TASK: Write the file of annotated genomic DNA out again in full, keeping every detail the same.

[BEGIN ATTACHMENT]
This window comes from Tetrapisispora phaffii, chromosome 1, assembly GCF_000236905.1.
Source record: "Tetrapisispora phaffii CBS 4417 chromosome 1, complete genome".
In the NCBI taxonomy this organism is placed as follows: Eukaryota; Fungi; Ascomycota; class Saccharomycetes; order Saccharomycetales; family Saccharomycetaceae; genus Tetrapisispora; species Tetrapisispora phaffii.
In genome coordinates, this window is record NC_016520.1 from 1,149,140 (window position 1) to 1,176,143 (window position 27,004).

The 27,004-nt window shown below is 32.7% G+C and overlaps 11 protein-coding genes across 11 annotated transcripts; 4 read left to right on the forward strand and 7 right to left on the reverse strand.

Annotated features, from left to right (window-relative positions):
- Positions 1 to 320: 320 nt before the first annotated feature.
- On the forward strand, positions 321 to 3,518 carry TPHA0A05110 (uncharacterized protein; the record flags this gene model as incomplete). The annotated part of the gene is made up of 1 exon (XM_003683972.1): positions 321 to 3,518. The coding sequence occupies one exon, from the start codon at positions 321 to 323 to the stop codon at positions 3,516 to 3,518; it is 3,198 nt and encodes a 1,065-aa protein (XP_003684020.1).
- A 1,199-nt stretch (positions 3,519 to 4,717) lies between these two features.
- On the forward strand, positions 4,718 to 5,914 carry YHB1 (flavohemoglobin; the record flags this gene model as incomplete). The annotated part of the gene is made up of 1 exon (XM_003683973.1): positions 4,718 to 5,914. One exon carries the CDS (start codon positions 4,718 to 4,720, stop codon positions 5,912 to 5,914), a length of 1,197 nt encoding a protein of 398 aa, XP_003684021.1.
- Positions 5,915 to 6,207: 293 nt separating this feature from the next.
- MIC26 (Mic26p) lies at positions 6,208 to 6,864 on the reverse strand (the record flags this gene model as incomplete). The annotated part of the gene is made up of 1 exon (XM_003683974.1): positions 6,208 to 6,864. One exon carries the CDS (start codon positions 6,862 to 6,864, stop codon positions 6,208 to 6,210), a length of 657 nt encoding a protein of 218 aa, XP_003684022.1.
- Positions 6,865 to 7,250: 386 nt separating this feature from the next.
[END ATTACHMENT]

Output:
This window comes from Tetrapisispora phaffii, chromosome 1, assembly GCF_000236905.1.
Source record: "Tetrapisispora phaffii CBS 4417 chromosome 1, complete genome".
In the NCBI taxonomy this organism is placed as follows: Eukaryota; Fungi; Ascomycota; class Saccharomycetes; order Saccharomycetales; family Saccharomycetaceae; genus Tetrapisispora; species Tetrapisispora phaffii.
In genome coordinates, this window is record NC_016520.1 from 1,149,140 (window position 1) to 1,176,143 (window position 27,004).

The 27,004-nt window shown below is 32.7% G+C and overlaps 11 protein-coding genes across 11 annotated transcripts; 4 read left to right on the forward strand and 7 right to left on the reverse strand.

Annotated features, from left to right (window-relative positions):
- Positions 1 to 320: 320 nt before the first annotated feature.
- On the forward strand, positions 321 to 3,518 carry TPHA0A05110 (uncharacterized protein; the record flags this gene model as incomplete). The annotated part of the gene is made up of 1 exon (XM_003683972.1): positions 321 to 3,518. The coding sequence occupies one exon, from the start codon at positions 321 to 323 to the stop codon at positions 3,516 to 3,518; it is 3,198 nt and encodes a 1,065-aa protein (XP_003684020.1).
- A 1,199-nt stretch (positions 3,519 to 4,717) lies between these two features.
- On the forward strand, positions 4,718 to 5,914 carry YHB1 (flavohemoglobin; the record flags this gene model as incomplete). The annotated part of the gene is made up of 1 exon (XM_003683973.1): positions 4,718 to 5,914. One exon carries the CDS (start codon positions 4,718 to 4,720, stop codon positions 5,912 to 5,914), a length of 1,197 nt encoding a protein of 398 aa, XP_003684021.1.
- Positions 5,915 to 6,207: 293 nt separating this feature from the next.
- MIC26 (Mic26p) lies at positions 6,208 to 6,864 on the reverse strand (the record flags this gene model as incomplete). The annotated part of the gene is made up of 1 exon (XM_003683974.1): positions 6,208 to 6,864. One exon carries the CDS (start codon positions 6,862 to 6,864, stop codon positions 6,208 to 6,210), a length of 657 nt encoding a protein of 218 aa, XP_003684022.1.
- Positions 6,865 to 7,250: 386 nt separating this feature from the next.